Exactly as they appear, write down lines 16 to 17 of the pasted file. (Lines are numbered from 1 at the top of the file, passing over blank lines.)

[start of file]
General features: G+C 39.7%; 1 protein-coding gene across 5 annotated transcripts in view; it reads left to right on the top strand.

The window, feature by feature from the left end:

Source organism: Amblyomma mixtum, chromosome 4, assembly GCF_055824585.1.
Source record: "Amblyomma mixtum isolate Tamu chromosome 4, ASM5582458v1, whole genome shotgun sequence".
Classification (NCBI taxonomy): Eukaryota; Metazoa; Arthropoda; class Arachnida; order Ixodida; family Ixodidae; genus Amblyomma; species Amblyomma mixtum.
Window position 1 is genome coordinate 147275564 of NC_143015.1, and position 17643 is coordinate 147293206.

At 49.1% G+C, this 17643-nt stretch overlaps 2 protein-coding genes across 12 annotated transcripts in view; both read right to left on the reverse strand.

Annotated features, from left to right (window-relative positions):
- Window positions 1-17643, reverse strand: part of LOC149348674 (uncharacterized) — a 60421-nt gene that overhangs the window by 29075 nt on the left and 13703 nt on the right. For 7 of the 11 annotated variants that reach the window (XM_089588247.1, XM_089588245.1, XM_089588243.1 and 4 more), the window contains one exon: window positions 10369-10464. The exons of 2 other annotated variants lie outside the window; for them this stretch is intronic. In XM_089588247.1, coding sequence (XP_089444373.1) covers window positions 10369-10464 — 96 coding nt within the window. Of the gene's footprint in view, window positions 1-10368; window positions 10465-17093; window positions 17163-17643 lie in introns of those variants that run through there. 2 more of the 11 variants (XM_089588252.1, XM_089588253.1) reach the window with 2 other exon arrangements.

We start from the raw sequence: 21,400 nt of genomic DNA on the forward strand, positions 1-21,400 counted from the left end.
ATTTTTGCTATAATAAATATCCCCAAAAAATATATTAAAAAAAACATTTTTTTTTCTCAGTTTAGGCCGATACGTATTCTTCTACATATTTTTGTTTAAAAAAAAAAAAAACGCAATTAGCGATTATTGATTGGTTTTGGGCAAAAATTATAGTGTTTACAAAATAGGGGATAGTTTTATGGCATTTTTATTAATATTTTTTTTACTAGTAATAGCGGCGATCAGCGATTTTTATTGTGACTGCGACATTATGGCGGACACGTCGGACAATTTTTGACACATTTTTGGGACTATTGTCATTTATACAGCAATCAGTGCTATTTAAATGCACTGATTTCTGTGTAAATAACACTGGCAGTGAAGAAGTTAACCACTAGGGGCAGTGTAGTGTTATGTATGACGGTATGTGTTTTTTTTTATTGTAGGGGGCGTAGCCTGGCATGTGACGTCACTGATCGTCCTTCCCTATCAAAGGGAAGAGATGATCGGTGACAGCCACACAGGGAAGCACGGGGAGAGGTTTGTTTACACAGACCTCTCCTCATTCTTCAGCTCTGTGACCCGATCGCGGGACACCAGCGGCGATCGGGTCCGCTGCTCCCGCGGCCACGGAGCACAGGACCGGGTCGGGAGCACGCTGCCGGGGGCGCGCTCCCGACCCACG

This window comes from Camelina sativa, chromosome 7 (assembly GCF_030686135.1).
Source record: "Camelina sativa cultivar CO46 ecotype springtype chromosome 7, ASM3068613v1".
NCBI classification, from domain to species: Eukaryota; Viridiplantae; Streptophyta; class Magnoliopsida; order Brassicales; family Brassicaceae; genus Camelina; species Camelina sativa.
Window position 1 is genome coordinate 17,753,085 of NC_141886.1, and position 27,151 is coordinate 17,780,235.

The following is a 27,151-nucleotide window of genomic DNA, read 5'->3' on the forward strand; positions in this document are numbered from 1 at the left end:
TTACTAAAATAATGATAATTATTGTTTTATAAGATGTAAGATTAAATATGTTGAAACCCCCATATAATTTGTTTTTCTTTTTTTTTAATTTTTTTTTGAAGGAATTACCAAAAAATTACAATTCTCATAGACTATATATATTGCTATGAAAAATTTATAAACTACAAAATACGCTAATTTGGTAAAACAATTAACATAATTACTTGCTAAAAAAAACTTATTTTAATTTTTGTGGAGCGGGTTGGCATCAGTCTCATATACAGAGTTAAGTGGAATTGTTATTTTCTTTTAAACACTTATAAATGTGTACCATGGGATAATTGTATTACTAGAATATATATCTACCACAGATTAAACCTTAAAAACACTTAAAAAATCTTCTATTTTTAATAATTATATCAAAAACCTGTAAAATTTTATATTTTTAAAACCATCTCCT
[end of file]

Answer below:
The following is a 27,151-nucleotide window of genomic DNA, read 5'->3' on the forward strand; positions in this document are numbered from 1 at the left end:
TTACTAAAATAATGATAATTATTGTTTTATAAGATGTAAGATTAAATATGTTGAAACCCCCATATAATTTGTTTTTCTTTTTTTTTAATTTTTTTTTGAAGGAATTACCAAAAAATTACAATTCTCATAGACTATATATATTGCTATGAAAAATTTATAAACTACAAAATACGCTAATTTGGTAAAACAATTAACATAATTACTTGCTAAAAAAAACTTATTTTAATTTTTGTGGAGCGGGTTGGCATCAGTCTCATATACAGAGTTAAGTGGAATTGTTATTTTCTTTTAAACACTTATAAATGTGTACCATGGGATAATTGTATTACTAGAATATATATCTACCACAGATTAAACCTTAAAAACACTTAAAAAATCTTCTATTTTTAATAATTATATCAAAAACCTGTAAAATTTTATATTTTTAAAACCATCTCCT